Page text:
Holocaust survivor Rose Schwartz Schindler touched the hearts of San Diego State students on Thursday, March 3 in the Conrad Prebys Aztec Student Union theater as she shared her life story from the time she and her family were taken to a concentration camp to present day.
The One SDSU Community teamed up with Anti-Defamation League to host the event as part of “Week of Caring.”
“I think that these events are really important,” said Cassi Grunder, assistant regional director of ADL. “It’s important for students to seek out this kind of information to inform their studies and their lives.”
Schindler was born in 1929 in Seredne, a town with only about 2,000 people in what is now known as the Czech Republic. She grew up with her parents, aunt and seven brothers and sisters all under one roof.
In 1938, Hungary took over Seredne by shutting down Jewish businesses, banning children from schools and putting restrictions on the residents of Seredne.
“It was like being in a jail. We were not allowed to leave town without permission,” Schindler said.
In the spring of 1944, Schindler came home to her mother telling her she needed to pack because they were going away.
Schindler recalled a specific moment before leaving when her father told her to put her jewelry in a small box. He hid it in a small corner between the ceiling and the wall.
She and her family were then put on a train for days without bathrooms or water.
“The stench in the train was pretty bad,” Schindler said. “People had to relieve themselves.”
Schindler said when she arrived at the Auschwitz concentration camp, a man in a striped uniform asked her how old she was, and she said 14. The man told her to lie and say 18.
Because of this, Schindler was put in the line with her two older sisters instead of the line with her mother and her four younger siblings who would be sent to the gas chamber.
She never saw them again.
Schindler and her sisters were stripped and shaved down and given a rag to wear. Her rag was too long, so she cut a piece off and put it around her head to keep warm.
She said that out of curiosity, she went outside to see what was happening and saw hundreds of dead bodies.
Her father then came to see her before being sent to a working camp with her brother. He told Schindler to “stay alive, so (she) can tell the world what they did to (them).”
Schindler said she and her sisters met up with her father and brother the next day to say goodbye, and that was the last time she saw them.
She and her sisters stayed at the Auschwitz concentration camp for three to four months in poor conditions and with minimal food.
“We were treated like we weren’t even there,” she said. “We were treated worse than bugs in the ground.”
They then decided it was time for them to get selected to work in better conditions in order for them to survive.
However, Schindler said she was “skin and bone” and there was no way for her to be selected.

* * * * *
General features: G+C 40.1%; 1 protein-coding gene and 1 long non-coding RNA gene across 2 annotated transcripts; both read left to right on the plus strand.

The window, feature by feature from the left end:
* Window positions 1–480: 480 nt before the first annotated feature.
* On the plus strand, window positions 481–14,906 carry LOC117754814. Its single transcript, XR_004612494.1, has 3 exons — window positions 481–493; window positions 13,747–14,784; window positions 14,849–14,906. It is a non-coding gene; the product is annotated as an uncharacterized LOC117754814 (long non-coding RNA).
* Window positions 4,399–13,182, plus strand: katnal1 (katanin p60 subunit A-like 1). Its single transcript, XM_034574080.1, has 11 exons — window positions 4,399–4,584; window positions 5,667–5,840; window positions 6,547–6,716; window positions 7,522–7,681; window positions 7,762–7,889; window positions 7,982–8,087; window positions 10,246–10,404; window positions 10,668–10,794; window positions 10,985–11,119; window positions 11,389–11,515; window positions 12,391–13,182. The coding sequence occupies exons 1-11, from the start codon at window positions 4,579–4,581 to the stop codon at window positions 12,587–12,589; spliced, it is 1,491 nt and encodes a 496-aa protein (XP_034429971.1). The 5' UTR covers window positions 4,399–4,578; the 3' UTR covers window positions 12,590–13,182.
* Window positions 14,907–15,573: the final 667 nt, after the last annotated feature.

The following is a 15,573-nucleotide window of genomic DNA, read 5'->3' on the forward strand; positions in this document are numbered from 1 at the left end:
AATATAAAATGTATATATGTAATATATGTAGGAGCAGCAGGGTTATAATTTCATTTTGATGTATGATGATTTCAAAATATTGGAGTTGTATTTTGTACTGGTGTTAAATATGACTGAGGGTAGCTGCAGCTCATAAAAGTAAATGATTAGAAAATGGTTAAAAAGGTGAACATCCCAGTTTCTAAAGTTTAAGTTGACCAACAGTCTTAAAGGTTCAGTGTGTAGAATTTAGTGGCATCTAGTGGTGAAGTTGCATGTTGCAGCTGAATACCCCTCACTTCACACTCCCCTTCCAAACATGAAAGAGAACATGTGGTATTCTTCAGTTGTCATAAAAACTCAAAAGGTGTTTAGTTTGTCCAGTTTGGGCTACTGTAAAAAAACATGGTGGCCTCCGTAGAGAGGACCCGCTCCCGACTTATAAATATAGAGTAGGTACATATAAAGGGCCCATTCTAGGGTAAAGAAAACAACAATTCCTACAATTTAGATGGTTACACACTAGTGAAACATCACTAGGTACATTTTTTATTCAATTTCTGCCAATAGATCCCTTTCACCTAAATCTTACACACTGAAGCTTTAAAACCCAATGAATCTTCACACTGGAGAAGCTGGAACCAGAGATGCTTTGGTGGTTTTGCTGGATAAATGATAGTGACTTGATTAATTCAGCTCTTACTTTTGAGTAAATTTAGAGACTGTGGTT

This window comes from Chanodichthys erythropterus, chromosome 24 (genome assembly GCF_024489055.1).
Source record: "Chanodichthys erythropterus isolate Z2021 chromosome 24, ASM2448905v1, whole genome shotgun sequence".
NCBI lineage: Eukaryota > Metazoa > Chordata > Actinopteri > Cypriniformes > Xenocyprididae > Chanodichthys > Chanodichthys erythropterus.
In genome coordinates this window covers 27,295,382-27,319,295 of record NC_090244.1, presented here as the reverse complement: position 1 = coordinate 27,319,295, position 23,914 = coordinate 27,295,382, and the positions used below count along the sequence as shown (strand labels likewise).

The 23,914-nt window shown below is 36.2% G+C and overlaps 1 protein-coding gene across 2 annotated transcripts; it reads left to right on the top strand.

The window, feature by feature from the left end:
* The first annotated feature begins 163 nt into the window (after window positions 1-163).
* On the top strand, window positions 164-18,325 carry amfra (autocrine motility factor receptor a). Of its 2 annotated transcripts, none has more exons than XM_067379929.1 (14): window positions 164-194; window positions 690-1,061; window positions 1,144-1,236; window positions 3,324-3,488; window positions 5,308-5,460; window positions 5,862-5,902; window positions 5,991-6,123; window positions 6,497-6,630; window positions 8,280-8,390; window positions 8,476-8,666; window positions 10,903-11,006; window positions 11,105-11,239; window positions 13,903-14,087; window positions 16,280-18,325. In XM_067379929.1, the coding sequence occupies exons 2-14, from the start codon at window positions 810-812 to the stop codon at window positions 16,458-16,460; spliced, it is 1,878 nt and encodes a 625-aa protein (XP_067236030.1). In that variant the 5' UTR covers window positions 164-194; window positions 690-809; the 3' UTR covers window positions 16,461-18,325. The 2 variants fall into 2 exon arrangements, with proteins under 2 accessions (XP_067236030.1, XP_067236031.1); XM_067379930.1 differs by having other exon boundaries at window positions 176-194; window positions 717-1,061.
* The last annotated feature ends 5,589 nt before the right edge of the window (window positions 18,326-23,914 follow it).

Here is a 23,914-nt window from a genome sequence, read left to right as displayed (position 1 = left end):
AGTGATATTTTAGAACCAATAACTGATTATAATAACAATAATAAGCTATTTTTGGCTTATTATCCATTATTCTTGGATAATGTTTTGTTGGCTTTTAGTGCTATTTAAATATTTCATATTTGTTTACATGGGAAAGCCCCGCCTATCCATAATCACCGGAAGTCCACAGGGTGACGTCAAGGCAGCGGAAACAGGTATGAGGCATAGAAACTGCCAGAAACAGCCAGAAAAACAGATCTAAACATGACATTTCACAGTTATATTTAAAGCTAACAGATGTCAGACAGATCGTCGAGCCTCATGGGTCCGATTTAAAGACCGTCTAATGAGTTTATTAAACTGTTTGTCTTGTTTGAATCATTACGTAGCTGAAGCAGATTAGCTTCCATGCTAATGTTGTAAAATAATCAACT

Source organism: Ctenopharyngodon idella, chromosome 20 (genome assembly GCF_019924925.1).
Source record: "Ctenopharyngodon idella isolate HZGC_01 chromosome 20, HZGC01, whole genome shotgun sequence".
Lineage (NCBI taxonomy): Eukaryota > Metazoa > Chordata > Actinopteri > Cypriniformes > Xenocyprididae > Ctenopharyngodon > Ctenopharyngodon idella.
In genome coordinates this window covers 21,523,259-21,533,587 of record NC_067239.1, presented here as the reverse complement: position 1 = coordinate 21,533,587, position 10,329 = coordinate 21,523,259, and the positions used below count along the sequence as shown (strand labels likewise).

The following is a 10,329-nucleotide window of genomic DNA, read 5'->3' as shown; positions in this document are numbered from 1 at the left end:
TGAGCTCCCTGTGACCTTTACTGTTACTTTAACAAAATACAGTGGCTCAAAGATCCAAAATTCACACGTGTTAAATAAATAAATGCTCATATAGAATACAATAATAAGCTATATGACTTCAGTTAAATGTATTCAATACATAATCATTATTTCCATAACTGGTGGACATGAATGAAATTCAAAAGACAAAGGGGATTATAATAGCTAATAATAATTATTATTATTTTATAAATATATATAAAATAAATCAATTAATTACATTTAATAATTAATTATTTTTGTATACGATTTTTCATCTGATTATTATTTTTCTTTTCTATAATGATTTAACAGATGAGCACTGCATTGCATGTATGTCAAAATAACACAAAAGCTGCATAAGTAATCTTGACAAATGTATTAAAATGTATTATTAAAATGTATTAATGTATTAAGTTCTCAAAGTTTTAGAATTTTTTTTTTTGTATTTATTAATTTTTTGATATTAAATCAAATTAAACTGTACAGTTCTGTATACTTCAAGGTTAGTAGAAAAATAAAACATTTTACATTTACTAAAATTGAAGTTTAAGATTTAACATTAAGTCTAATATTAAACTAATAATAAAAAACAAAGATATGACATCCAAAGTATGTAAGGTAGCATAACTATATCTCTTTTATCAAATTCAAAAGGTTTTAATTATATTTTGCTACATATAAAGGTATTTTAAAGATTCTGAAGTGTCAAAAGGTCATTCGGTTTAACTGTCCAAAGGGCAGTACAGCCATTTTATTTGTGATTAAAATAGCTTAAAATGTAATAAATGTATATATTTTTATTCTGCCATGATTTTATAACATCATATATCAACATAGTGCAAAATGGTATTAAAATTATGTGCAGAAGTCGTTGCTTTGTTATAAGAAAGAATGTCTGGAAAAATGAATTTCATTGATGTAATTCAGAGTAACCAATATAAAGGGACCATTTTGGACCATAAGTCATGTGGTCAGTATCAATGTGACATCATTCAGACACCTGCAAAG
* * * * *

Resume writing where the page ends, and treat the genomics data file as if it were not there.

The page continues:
Around September 1944, 200 women were needed to work in a factory. Schindler told her sisters to try to get selected and she would find a way to sneak into the transport line.
She was able to sneak in while her sisters held a place for her in line, escaping the setting and conditions of Auschwitz.
At this factory, Schindler and her sisters were disinfected, shaved and given proper clothing. They also had mattresses and sleeping bags.
“It was going from hell to heaven,” she said.
Schindler worked on gas masks at this factory for about eight months and in May 1945, she and the rest of the women were getting ready to be picked up to go to the factory, but none of the German soldiers showed up.
She said she told her sisters she was going outside to see what was going on and then saw that all the soldiers had run away.
“The gate was wide open,” Schindler said. “I’m free.”
She said she heard the Russian language and gunshots and saw planes flying above her head, so she grabbed a rag, put it on a stick and ran to a corn field to wave it around as a sign of peace.
The Russians liberated her and all 200 women that day.
“I felt I was reborn,” Schindler said. “I was like a new person. I am free and can do what I want.”
She and her sisters went back to Seredne and found the box where her family had stored their jewelry. To this day, Schindler still wears the necklace from her father’s pocketwatch.
She spent time in orphanages after and met her husband, another Holocaust survivor, in one of them.
They moved to San Diego in 1956 and have been living there since then. They have four children and nine grandchildren, one who attends SDSU.
“I want to speak because I want the rest of world to know what we went through,” Schindler said.
Her words reached the hearts of many students, and she reminded them to be thankful for the place they live in now.
“I thought it was pretty incredible she could share all that, stay composed and just share such a horrific story with everyone,” said Dominic Gialdini, a freshman international business and recreation and tourism management double major. “I’m glad she did.”
Schindler’s story was part of the “Week of Caring” series, but event organizers believe the week’s events will stay with them for much longer than a week.
“I think that this kind of work is really important for helping students create the kind of campus climate they want,” Grunder said.